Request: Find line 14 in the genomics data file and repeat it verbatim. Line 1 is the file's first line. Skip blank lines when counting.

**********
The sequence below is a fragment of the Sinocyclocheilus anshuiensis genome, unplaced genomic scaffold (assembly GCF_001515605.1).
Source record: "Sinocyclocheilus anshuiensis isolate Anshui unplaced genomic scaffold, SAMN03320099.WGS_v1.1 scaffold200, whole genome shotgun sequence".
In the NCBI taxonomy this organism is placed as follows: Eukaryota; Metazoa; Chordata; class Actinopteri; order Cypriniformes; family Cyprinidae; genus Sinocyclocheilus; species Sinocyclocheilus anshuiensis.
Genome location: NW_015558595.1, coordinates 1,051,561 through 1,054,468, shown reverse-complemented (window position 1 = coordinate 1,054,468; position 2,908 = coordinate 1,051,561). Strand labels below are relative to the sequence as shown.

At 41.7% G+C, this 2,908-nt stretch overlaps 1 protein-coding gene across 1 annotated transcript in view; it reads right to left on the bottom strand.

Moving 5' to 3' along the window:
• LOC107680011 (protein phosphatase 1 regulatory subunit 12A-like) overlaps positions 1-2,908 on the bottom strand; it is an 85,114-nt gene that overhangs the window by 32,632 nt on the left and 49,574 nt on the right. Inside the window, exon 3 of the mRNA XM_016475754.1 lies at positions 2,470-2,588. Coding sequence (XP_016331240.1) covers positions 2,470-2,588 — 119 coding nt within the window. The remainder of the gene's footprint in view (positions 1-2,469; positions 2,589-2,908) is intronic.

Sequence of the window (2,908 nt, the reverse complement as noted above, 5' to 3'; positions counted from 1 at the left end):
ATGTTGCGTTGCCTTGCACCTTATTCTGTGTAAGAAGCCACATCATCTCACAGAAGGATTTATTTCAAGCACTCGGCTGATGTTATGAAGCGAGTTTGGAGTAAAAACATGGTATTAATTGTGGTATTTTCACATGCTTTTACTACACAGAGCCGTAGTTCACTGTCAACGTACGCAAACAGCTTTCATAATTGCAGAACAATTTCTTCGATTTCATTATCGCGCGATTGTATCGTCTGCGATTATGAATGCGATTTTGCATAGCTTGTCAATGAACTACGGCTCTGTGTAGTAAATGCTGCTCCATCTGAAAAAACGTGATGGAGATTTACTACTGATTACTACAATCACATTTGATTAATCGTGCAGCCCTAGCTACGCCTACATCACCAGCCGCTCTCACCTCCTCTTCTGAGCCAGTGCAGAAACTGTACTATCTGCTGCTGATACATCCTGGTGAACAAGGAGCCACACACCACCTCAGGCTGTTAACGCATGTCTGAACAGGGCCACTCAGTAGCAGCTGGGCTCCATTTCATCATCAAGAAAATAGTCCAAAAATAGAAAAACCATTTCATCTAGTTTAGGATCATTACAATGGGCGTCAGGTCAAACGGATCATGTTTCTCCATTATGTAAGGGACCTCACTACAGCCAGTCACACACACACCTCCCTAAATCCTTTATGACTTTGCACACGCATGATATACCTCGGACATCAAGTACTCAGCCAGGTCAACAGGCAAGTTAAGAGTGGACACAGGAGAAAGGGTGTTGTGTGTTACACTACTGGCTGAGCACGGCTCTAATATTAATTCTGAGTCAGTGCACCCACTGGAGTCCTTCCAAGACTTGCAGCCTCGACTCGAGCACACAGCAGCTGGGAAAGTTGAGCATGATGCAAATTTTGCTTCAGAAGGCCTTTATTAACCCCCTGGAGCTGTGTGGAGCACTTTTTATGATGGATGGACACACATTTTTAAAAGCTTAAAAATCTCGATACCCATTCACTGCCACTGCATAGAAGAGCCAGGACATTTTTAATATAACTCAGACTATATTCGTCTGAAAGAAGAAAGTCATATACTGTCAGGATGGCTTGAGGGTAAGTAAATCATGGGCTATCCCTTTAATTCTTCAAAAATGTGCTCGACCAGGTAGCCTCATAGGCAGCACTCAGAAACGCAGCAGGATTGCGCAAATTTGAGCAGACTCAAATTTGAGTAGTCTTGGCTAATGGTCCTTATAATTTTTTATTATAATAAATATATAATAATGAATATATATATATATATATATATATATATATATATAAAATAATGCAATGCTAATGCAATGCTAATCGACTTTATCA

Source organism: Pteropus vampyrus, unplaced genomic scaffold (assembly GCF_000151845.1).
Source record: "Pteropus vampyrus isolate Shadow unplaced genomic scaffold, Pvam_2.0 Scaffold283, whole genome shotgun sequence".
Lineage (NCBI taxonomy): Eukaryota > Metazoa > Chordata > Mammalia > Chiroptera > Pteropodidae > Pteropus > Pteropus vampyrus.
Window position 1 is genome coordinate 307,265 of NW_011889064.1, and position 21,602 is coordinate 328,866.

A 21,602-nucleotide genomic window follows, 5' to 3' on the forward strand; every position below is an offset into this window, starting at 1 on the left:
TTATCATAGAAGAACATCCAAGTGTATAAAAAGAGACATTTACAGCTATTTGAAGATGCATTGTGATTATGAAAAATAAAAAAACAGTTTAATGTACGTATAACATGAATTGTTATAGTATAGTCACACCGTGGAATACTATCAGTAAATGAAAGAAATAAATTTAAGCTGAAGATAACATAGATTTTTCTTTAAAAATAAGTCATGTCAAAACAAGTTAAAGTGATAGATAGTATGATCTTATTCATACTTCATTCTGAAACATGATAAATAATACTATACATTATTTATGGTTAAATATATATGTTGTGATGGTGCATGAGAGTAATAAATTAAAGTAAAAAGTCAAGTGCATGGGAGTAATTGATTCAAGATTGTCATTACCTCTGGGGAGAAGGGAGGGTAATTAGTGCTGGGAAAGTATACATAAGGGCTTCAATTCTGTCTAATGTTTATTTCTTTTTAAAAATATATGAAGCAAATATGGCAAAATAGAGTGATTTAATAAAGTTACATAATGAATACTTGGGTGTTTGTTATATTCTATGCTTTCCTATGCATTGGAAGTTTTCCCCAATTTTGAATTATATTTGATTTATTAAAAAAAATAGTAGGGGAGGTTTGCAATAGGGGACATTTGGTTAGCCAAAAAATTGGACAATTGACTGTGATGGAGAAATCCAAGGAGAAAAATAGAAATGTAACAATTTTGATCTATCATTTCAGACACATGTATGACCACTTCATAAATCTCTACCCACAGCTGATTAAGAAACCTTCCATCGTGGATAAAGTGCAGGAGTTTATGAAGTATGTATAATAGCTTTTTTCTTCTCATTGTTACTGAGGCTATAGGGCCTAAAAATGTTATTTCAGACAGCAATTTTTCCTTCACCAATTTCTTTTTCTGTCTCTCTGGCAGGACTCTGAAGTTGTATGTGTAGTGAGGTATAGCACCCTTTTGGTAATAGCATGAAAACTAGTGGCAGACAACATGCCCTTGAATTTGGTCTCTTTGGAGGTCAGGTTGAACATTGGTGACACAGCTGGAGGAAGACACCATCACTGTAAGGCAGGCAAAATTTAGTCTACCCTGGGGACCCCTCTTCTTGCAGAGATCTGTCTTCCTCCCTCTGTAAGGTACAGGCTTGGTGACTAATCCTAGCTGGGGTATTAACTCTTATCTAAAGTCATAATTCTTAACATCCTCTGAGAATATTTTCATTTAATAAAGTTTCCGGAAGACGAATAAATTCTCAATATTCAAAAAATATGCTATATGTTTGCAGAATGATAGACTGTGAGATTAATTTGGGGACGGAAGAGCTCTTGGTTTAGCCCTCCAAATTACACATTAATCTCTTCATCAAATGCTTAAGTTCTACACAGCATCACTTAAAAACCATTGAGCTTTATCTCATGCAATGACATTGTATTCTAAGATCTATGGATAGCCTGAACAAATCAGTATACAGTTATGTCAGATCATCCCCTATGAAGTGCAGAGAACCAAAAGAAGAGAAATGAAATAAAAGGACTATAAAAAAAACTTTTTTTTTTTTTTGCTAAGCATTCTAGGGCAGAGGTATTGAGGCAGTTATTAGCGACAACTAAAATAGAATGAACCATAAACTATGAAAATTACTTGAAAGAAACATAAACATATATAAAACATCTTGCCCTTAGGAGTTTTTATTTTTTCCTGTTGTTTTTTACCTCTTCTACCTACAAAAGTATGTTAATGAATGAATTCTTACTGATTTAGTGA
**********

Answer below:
A 21,602-nucleotide genomic window follows, 5' to 3' on the forward strand; every position below is an offset into this window, starting at 1 on the left: